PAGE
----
Your law practice is super busy, which is great, but you are feeling overwhelmed and stressed. You need help with your legal work, but you don’t need full time assistance, so you are considering hiring a freelance lawyer to assist you on an as-needed basis.
What do you need to tell your clients? Do you need your client’s consent? What other obligations do you have to your clients?
Below are three important considerations to keep in mind when engaging the services of a freelance lawyer.
1. Duty of Confidentiality
First, client confidentiality is a key ethical concern for all lawyers. If you engage the services of a freelance lawyer to assist you with your files, you will be divulging confidential client information to that freelance lawyer. What are your professional obligations to maintain your duty of confidentiality while using a freelance lawyer?
The Model Code of Professional Conduct by the Federation of Law Societies of Canada (upon which the provincial law societies rules or codes of conduct are based) states that a “lawyer at all times must hold in strict confidence all information concerning the business and affairs of a client acquired in the course of the professional relationship and must not divulge any such information unless . . . expressly or impliedly authorized by the client . .”
In the commentary to the rule, it states that in some cases the authority of the client to disclose confidential information may be inferred, and that it is implied that a lawyer may, unless the client directs otherwise, disclose the client’s affairs “to partners and associates in the law firm and, to the extent necessary, to administrative staff and to others whose services are used by the lawyer.” Arguably, freelance lawyers would fall under this category.
While there is little commentary by Canadian regulators regarding the use of freelance lawyers, the American Bar Association has provided two relevant opinions on this topic (1). In summary, the ABA confirms that a law firm need not necessarily obtain express client consent when working with closely managed freelance lawyers who are supervised directly by a lawyer or lawyers at the firm. This is in line with the commentary above in the Model Code that the client provides implied consent.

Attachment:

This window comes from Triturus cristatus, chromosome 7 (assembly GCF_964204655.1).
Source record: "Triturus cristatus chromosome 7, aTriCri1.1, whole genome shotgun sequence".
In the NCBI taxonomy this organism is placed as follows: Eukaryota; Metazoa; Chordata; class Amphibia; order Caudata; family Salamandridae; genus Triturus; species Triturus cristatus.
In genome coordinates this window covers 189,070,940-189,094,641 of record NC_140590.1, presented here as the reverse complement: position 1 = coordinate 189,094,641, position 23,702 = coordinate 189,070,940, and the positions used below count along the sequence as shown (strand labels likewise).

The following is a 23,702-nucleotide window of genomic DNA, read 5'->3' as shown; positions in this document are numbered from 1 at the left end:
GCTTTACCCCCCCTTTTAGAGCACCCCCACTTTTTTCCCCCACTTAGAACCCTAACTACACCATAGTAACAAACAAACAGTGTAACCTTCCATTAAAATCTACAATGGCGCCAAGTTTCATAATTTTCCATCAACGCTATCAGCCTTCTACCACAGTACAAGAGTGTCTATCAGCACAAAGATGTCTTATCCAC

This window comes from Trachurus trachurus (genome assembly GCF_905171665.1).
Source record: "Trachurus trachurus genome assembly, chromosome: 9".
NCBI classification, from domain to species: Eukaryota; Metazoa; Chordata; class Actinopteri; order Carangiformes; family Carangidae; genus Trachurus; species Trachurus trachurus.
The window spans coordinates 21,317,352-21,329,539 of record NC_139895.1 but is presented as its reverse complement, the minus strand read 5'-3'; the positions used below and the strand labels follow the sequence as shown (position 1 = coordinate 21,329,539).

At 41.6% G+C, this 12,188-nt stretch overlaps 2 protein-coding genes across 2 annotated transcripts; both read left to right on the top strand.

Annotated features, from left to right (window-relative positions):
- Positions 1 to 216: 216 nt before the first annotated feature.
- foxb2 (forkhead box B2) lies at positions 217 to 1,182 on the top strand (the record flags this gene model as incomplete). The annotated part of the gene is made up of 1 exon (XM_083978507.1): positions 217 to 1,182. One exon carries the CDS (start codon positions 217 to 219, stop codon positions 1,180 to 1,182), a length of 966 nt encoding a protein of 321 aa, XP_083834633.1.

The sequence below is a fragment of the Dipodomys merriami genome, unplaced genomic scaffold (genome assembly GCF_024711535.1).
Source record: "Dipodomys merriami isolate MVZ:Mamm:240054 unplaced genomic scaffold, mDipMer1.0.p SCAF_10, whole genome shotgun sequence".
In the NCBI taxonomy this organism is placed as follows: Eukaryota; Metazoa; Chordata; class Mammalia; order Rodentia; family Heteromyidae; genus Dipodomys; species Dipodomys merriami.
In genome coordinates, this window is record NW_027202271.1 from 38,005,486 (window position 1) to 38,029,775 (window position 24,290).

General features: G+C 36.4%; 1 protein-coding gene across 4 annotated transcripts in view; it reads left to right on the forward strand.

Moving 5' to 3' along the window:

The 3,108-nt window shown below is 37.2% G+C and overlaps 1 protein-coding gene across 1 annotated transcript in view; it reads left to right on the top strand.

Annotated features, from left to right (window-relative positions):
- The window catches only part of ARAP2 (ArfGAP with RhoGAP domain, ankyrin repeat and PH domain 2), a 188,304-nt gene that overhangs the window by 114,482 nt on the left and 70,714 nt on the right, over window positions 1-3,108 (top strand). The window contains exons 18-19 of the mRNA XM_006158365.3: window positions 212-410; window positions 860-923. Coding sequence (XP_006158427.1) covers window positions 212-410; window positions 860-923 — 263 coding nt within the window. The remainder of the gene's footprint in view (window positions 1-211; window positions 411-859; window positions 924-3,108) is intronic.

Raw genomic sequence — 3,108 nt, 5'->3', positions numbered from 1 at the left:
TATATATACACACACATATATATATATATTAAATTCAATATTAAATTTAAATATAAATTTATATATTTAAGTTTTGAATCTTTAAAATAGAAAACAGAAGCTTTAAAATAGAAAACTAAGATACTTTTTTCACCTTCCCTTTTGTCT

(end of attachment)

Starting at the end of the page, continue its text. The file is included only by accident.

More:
However, to be extra sure, some lawyers include a clause in their retainer agreement or engagement letter regarding the potential use of freelance lawyers. This clause explains that, from time to time, in order to keep legal costs down, they may employ the use of a freelance lawyer and that the client consents to their information being disclosed to the freelance lawyer for that purpose. This is seldom an issue for clients as clients are happy to hear that their lawyers are seeking ways to minimize their legal fees. (If you would like to see a sample clause for your retainer, please contact us.)
2. Avoidance of Conflicts of Interest
Another consideration to keep in mind is a lawyer’s duty to avoid conflicts of interest (2). When engaging a freelance lawyer ensure the freelance lawyer completes a conflicts check at the beginning of a freelance project (although a conflicts check may not be necessary if the freelance lawyer is simply completing generic legal research without specific client information). Also, to minimize the possibility of a potential conflict of interest, it is wise to only allow the freelance lawyer access to the file (or files) that they are directly working on and not all of the files of the firm.
3. Reasonable Legal Fees
An overarching principle and governing rule regarding legal fees charged to clients is that those fees must be “fair and reasonable” (3). While lawyers may mark up a freelance lawyer’s fees when billing their work out to the end-client, it is important to keep those fees “fair and reasonable” based on the difficulty of the work undertaken, skill level required, time and effort spent, results achieved, etc. Read our blog post for more guidance on marking up a freelance lawyer’s fees.
Take-Away: Hire Qualified Freelance Lawyers
While it is important to supervise any freelance lawyer you may engage, it is also important to hire a qualified freelance lawyer that you can trust. Before hiring a freelance lawyer, ensure that they are in good standing with their provincial law society, ask for and review their CV and a writing sample, check references, and conduct a thorough interview. Too busy to do this vetting? Flex Legal vets all of our freelancers in our network so you don’t have to.
Ultimately, when outsourcing client work to a freelance lawyer, you want to know that that lawyer will be mindful of the considerations set out above and will do an excellent job for your client.
1. See ABA Ethics Opinion 88-356 and ABA Ethics Opinion 08-451.
2. See Rule 3.4-1 of the Federation of Law Societies of Canada’s Model Code of Professional Conduct (and the corresponding provincial rules/codes).
3. See Rule 3.6-1 of the Federation of Law Societies of Canada’s Model Code of Professional Conduct (and the corresponding provincial rules/codes).
The foregoing provides only an overview and does not constitute legal advice. Readers are cautioned against making any decisions based on this material alone. Rather, specific legal advice should be obtained.
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